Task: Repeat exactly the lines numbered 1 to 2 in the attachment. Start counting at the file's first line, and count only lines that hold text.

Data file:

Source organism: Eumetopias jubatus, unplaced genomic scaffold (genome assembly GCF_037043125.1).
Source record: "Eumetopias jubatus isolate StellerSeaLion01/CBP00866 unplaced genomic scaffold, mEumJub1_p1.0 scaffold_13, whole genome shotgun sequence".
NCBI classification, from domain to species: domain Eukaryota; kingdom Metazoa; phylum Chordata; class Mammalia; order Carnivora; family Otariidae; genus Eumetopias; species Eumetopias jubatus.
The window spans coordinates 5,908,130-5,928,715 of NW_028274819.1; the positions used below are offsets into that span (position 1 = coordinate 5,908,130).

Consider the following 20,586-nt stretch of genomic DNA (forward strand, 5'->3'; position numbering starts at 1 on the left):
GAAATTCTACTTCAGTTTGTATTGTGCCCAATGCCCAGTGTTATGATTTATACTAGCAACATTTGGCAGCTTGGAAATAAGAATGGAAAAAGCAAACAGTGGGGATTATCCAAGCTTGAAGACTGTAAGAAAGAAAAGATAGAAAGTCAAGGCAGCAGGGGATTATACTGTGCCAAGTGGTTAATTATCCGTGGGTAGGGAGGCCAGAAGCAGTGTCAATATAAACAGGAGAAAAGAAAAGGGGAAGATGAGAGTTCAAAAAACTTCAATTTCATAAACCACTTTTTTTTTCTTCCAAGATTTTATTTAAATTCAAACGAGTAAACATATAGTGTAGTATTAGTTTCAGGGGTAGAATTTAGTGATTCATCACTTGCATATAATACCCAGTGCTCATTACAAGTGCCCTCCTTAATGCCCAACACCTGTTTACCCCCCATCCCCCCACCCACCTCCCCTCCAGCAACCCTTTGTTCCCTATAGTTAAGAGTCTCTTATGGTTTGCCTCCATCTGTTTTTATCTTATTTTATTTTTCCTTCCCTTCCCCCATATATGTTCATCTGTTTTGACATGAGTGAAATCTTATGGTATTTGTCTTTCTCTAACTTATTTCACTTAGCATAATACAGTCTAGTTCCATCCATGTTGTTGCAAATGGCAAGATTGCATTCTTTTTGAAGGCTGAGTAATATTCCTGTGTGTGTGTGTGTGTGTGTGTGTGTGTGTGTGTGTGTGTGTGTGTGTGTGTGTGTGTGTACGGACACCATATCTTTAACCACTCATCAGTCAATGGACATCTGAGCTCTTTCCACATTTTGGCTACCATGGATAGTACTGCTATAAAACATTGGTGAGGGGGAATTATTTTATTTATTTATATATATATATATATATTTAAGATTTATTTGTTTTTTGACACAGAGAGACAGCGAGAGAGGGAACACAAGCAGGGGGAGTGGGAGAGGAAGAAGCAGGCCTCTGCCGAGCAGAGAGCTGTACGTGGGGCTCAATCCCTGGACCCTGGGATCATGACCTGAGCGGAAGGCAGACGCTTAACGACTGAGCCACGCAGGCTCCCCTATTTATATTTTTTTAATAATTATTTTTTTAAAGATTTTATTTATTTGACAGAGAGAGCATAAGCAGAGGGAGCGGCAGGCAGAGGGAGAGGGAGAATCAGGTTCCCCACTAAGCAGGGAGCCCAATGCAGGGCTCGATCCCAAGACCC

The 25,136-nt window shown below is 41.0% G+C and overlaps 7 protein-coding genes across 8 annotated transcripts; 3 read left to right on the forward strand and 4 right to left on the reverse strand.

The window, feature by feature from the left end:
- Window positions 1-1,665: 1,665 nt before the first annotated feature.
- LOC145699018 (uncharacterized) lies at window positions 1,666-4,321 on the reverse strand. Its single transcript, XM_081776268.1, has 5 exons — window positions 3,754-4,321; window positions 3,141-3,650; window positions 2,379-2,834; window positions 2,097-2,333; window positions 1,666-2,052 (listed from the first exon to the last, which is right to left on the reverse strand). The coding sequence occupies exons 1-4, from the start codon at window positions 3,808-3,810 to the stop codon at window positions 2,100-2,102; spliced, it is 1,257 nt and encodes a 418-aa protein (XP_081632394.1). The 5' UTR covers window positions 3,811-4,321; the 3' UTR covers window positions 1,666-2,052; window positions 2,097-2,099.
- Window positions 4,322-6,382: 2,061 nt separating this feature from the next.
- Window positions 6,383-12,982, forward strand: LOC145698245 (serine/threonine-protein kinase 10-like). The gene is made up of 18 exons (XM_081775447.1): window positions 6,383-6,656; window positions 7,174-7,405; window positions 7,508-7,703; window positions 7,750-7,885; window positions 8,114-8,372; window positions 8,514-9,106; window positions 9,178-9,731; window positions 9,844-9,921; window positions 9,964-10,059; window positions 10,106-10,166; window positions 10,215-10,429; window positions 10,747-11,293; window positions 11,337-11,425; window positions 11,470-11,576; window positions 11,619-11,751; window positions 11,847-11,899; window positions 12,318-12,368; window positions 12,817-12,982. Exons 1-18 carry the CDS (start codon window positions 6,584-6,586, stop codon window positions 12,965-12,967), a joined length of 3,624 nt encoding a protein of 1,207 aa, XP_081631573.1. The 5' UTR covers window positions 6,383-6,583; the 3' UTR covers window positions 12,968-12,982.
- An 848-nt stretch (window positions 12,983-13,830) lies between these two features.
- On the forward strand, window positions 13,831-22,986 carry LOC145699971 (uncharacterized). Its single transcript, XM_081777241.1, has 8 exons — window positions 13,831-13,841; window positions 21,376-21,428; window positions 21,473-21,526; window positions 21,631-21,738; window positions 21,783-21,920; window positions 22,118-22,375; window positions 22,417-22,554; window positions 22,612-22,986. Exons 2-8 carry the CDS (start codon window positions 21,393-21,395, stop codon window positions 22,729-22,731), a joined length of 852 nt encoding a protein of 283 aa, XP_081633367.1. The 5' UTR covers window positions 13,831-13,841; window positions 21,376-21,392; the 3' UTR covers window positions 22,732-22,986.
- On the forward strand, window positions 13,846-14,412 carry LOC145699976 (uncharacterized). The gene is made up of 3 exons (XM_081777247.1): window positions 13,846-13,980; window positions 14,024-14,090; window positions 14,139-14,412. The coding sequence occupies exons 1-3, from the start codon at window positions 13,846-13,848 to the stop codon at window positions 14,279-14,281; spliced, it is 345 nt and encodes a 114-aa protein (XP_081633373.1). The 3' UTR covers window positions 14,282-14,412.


Source organism: Eumetopias jubatus, unplaced genomic scaffold (genome assembly GCF_037043125.1).
Source record: "Eumetopias jubatus isolate StellerSeaLion01/CBP00866 unplaced genomic scaffold, mEumJub1_p1.0 scaffold_13, whole genome shotgun sequence".